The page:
Read the full article here
Sydney listings up, up, up
Things are looking up for Sydney property listings.
Sydney stock up
Sydney listings have finally risen from depressed levels seen over recent years.
Sydney now has 34,901 listings, well up from 28,336 a year earlier, according to SQM Research.
Sydney’s listings are up by 23.2 per cent year-on-year.
Read the full article here
Retirement the top priority for property investors
When it comes what’s most important for property investors – retirement seems to top the list.
In this article for Switzer, John McGrath looks how property investors approach their retirement plan.
Setting up a good retirement is the main reason people invest in property, with most believing that superannuation or the pension will not be enough to fund a comfortable life after work, according to new research commissioned by the Australian Institute of Superannuation Trustees (AIST).
I couldn’t agree more.
Real estate investment and retirement planning go hand-in-hand because both are long term goals.
As I’ve said many times before, property investment works best when it’s bought and held.
Compared to other investment vehicles like shares, property is the easiest to understand.
It doesn’t require frequent monitoring and its value changes very slowly.
It’s simply easier.
An investor buying a property in their 30s has decades to let it mature with minimum of fuss.
The rent generally pays most or all of the mortgage and tax offsets help cover any shortfalls.
Plus, with most loans on 25-30 year terms, the property will be close to or fully paid off by the time retirement rolls around.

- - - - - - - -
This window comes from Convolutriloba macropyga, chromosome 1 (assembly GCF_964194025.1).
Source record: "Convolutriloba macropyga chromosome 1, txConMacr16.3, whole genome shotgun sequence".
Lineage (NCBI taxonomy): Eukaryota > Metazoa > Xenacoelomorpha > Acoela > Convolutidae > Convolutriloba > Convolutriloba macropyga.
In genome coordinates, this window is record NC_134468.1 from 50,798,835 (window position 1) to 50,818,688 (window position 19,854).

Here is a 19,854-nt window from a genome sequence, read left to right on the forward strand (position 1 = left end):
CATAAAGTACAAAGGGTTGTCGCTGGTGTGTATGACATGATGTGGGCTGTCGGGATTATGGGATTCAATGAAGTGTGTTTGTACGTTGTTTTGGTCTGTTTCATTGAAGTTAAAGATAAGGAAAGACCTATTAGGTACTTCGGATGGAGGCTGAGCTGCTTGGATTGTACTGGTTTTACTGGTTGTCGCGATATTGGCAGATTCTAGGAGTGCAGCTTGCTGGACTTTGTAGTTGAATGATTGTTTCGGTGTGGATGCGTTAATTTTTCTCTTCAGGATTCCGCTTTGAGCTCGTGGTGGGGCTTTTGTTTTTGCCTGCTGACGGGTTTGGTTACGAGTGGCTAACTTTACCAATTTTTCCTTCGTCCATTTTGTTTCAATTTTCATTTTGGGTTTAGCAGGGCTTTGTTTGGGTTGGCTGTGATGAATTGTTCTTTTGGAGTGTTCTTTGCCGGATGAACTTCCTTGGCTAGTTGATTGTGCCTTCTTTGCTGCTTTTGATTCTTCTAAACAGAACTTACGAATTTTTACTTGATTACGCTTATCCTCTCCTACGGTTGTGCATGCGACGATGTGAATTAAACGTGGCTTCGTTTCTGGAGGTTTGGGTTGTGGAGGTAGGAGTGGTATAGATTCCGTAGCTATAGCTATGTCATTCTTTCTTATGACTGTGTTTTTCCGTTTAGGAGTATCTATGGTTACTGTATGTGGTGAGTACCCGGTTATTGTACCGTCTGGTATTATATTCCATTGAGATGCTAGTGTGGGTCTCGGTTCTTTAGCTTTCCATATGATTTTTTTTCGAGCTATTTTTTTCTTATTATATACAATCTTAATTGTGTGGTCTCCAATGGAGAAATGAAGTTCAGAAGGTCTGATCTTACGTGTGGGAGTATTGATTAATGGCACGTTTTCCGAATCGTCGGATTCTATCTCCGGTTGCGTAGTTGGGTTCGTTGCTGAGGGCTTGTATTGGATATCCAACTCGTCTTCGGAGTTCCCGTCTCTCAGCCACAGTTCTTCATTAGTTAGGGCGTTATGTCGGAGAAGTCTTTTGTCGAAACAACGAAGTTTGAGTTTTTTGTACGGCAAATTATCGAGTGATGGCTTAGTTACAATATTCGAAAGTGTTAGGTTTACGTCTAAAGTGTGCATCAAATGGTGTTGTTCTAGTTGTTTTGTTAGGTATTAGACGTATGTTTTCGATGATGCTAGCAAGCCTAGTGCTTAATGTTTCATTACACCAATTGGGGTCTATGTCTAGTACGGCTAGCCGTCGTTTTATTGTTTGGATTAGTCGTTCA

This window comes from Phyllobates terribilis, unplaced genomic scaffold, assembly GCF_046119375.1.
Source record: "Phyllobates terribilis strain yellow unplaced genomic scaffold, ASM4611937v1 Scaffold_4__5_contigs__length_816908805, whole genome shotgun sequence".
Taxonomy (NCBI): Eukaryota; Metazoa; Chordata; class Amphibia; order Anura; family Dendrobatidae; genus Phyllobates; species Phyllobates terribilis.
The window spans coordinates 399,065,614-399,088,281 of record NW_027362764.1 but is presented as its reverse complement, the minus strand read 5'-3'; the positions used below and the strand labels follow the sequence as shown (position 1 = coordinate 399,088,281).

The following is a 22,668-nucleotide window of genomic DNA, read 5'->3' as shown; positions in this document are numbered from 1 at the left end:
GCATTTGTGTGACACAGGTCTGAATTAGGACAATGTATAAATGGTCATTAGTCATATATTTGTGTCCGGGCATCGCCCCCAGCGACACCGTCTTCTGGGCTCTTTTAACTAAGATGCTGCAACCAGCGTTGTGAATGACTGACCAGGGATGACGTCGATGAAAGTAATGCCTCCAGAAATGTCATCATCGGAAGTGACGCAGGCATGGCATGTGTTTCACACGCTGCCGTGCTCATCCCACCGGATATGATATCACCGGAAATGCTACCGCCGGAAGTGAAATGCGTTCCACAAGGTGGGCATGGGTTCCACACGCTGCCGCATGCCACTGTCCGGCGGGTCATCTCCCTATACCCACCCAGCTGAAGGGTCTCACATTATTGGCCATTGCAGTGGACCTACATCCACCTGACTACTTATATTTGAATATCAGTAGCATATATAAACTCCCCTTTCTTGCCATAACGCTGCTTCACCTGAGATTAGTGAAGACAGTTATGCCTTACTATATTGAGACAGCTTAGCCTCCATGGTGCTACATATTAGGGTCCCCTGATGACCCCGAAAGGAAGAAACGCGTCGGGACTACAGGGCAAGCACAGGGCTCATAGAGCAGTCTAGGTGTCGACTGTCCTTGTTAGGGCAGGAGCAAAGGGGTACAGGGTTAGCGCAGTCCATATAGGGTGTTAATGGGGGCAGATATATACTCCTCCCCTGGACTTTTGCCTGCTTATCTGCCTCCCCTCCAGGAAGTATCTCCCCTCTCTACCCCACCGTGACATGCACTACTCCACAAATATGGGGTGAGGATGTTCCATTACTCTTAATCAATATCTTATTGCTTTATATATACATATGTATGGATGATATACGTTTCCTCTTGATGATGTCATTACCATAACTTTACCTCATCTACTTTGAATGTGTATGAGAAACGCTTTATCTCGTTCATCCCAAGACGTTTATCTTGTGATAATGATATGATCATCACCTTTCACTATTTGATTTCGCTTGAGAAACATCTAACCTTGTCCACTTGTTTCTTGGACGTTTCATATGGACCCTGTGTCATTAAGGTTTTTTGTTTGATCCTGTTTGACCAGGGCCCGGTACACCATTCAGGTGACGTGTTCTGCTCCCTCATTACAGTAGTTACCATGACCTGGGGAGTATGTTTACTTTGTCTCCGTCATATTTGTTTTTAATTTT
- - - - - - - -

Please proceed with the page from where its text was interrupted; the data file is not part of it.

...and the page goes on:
Investing early in life and holding for 30-40 years means you’ll go through several full growth cycles before retirement, delivering excellent capital growth for you to liquidate or a weekly income for life.
Aside from retirement planning, the research also identified what I believe is an increasingly important motivator for today’s mum and dad investors.
While 64% of investors in the Home Truths survey (conducted for the AIST by Essential Media in Feb/March this year) rated retirement planning as the most important factor in deciding to invest, 39% of investors with kids said creating an asset to pass on was also a crucial part of it.
Further to this, 34% of investors with kids said concerns about their children’s ability to afford their own homes also drove them to invest in property and 29% said providing somewhere for them to live was also a primary motivator.
We’re seeing this on the ground across the East Coast but particularly in Sydney, where more parents are turning up to opens and auctions with their 20 or 30-something aged children looking to buy.
Sometimes they’re just funding the deposit; other times mum, dad and child are pooling funds to purchase together.
Many parents are buying investment properties close to universities so their kids can live there while studying.
Their child’s need for a home is the primary driver to buy, with the benefits of investment a close secondary factor.
Declining affordability, particularly in Sydney, is prompting parents to change strategy on their pathway to retirement.
They’re no longer solely focused on paying off the family home, going into retirement debt-free and doing a seachange with money left over from the sale of their home to fund the rest of their lives.
Today, they feel they have to act now to set up their kids’ financial futures too.
This trend means more retirees are likely to go into retirement with debt – and will probably have to use superannuation to pay it down.
If we look even further into the future, taking into account declining rates of home ownership across Australia, we’ll eventually see more retirees finishing work without the safety net of owning their own home.
We hear a lot about affordability’s effect on young people but the truth is this problem has ramifications for other generations too.
I can’t emphasise enough the lifelong benefits of buying that first property – whether for investment or first home ownership, as soon as you possibly can.
Read the full article here
Australia’s housing market slowdown explained, in 4 charts
All signs indicate that Australia’s property market is at a slowdown.
So what’s really going on?
An article on Business Insider looks at 4 articles that explain the current state of play.